mPulse Mobile’s Government Programs Strategic Market Executive, Reva Sheehan, discussed Keeping Momentum: Best Practices to Maintain or Improve Star Ratings, with Johns Hopkins, Ph.D., Director, Quality Improvement, Tejaswita Karve, at RISE’s 11th Annual Star Ratings Master Class. Here are our Key Takeaways:
Member Experience Depends on Meeting Member Communication Preferences
Newly weighted star measures capture anything from call center measures to HOS measures and more, and all will tie back to member experience in some way. Analyzing sentiment from interactions will be an area that plans, and providers will need to focus on more heavily as those weights start to take effect. Asking such questions such as, what resonates with the member? What do members respond to? And then measuring such data and using it to meet members communication preferences, is vital to star ratings moving forward. For instance, plans will want to know which and how many members prefer IVR over text message, or email over mailers. Reva Sheehan from mPulse made an interesting point, that CMS, and others, expect plans to reach out to their members using multiple forms of communication. That means the data the plan uses to see who prefers what kind of communication should be segmented appropriately and used in addition to other touchpoints. A plan can see high engagement from email outreach, but they cannot forget or ignore the members who prefer IVR, or link-to-web. Using an omnichannel approach to execute dialogue between member, plan, and provider, is key to guiding the plan’s entire population to the right resources and messaging. Understanding what outreach works best for each member and keeping them at the center of the plan’s communication strategy will also build that trust and long-lasting relationship with their member. So, when it comes to value-based care, truly tailoring touchpoints to each member’s preference is one of the first steps to maintaining an effective and trusting ongoing dialogue.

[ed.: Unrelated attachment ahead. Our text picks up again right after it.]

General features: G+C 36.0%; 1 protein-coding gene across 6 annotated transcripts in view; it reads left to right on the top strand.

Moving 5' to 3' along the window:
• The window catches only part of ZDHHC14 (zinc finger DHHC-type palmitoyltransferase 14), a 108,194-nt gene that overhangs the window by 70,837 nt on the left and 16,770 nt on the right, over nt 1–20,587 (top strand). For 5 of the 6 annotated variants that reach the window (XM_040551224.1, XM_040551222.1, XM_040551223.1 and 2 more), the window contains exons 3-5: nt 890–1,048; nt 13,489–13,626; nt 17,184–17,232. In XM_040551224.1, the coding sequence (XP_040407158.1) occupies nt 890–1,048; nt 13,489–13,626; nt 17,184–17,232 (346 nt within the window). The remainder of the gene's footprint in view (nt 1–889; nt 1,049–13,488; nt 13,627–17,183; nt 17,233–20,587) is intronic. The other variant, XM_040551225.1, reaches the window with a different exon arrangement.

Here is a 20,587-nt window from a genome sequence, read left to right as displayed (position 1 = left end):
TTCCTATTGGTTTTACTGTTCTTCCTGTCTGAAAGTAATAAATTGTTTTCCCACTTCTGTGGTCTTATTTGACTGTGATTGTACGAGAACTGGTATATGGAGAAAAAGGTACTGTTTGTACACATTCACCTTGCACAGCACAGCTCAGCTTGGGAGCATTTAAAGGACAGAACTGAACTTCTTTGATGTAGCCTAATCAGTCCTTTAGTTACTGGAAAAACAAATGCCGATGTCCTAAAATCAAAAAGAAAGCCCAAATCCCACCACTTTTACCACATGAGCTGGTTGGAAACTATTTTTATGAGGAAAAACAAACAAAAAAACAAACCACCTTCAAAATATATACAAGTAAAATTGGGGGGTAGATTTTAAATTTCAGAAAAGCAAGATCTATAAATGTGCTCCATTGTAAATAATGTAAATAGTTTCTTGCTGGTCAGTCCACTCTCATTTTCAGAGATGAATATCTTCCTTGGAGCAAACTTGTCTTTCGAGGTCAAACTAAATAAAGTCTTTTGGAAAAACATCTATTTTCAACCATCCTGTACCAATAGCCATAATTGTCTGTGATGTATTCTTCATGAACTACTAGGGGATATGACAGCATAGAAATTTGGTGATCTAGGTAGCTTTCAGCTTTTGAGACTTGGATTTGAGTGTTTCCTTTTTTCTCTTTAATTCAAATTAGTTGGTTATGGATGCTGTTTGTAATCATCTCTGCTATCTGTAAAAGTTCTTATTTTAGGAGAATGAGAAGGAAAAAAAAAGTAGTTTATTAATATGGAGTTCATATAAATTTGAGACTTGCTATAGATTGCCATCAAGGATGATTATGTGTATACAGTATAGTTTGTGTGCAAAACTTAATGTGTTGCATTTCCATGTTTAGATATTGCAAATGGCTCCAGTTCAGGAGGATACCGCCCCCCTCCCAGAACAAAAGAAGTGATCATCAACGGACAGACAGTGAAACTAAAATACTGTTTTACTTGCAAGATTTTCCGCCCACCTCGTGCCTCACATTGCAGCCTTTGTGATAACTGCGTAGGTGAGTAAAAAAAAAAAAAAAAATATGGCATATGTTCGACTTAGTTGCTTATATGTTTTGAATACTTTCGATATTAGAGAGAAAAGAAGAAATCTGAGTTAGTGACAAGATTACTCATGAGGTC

Leveraging Communication Tools to Shift back into In-Person Care
Although star ratings will see its largest shift towards member experience, plans will still need to prioritize other HEDIS measures in addition to experience, such as preventive screenings and care for example. And plans may need to focus on those clinical quality of care measures even more so due to precautions from stay-at-home orders in 2020. With a new drop in preventive screenings alongside star ratings shifts, plans and providers have strong reasoning to leverage communication tools even more to get the message out about the importance of preventive screenings, among other health management tools and benefits. When we enter a post-pandemic phase and members start seeking out digital and in-person care, vaccine information, or following up on screenings they have postponed, providers will need to work within their systems to manage what may seem like a cascade of sudden requests. On the plan side, though it may be more difficult to directly affect what kind of care a member receives, they can help educate and set up the right expectations for the member to help ease that transition, so the member is less likely to experience an unpleasant surprise when reaching their appointment. Plans can leverage their communication tools and partners to make sure that end-to-end member experience is accounted for, which can also translate into positive CAHPS survey responses.
Scalable Solutions that Work for All